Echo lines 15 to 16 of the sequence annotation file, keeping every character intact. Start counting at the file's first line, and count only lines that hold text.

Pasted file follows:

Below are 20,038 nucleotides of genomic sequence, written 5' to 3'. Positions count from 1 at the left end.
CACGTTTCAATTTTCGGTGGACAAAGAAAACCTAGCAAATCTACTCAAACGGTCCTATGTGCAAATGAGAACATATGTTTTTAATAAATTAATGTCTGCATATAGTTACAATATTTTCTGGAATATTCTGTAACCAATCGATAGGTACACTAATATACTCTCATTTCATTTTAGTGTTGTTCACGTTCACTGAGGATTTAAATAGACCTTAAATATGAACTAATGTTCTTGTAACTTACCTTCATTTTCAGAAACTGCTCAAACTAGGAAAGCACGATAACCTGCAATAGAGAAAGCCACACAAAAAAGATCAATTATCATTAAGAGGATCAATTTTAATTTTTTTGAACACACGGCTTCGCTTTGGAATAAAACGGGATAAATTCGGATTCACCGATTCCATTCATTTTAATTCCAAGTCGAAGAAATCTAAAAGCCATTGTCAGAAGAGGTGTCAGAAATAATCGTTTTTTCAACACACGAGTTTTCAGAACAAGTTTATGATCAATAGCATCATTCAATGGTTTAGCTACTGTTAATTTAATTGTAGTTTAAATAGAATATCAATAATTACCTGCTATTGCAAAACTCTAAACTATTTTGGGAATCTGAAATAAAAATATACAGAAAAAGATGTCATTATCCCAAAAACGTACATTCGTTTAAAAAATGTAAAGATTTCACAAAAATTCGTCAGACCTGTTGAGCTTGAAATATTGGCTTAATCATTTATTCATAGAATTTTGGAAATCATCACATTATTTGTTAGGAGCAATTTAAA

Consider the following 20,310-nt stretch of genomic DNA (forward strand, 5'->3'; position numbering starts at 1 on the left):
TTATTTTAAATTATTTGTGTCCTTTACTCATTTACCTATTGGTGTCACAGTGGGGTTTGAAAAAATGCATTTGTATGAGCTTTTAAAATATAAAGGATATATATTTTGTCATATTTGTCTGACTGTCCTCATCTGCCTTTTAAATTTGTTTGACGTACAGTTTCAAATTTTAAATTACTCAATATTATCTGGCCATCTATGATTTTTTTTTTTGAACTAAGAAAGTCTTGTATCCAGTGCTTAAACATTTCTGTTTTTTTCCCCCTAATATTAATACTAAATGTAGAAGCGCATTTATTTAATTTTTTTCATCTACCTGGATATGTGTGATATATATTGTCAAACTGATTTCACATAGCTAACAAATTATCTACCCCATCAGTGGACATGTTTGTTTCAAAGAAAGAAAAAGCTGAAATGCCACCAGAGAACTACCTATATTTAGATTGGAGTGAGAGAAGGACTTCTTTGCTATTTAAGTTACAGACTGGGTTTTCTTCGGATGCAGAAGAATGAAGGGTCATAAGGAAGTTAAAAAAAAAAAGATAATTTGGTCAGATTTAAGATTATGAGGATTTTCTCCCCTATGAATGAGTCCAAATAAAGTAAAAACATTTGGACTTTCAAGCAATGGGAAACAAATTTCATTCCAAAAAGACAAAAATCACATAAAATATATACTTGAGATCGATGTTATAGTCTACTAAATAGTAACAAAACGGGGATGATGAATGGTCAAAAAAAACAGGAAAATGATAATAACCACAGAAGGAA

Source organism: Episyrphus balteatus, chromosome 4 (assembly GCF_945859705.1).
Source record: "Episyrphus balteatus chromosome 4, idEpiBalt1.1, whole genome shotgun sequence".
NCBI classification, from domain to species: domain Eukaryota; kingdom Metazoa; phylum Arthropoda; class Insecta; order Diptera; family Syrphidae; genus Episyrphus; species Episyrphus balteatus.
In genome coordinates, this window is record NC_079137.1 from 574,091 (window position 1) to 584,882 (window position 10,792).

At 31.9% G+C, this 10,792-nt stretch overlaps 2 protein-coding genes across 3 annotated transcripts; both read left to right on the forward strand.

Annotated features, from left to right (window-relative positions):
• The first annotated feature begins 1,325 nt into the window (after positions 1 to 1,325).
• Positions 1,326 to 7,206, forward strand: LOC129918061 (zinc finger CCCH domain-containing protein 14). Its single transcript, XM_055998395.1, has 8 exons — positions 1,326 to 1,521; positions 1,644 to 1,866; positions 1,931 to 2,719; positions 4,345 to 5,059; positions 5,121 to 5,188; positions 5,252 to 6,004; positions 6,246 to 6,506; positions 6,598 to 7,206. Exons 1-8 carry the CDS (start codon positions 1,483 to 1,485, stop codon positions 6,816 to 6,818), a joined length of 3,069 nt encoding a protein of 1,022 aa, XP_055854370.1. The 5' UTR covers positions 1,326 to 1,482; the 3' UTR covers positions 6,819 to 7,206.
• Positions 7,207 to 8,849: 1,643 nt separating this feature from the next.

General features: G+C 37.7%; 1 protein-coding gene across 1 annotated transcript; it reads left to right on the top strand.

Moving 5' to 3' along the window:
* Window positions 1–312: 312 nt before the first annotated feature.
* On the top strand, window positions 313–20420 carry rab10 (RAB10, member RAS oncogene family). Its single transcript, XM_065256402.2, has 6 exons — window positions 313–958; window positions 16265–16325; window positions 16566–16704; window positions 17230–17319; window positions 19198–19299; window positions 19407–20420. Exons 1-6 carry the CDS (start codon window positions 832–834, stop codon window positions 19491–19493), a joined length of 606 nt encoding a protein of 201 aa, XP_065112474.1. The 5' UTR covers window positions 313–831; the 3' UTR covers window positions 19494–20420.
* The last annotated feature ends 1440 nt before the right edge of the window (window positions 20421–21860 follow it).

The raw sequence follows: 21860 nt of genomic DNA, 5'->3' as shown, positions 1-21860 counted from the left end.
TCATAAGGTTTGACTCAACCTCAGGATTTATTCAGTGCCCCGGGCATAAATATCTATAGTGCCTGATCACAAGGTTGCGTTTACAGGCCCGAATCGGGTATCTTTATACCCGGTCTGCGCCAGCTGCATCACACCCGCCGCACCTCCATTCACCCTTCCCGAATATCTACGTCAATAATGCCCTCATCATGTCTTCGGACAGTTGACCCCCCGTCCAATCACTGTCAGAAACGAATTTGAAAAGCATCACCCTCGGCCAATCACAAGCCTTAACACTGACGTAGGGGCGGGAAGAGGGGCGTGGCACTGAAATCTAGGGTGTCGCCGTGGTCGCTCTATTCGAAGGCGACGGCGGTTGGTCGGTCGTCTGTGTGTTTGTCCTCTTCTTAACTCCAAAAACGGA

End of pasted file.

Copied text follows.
Moving 5' to 3' along the window:
* Window positions 1–312: 312 nt before the first annotated feature.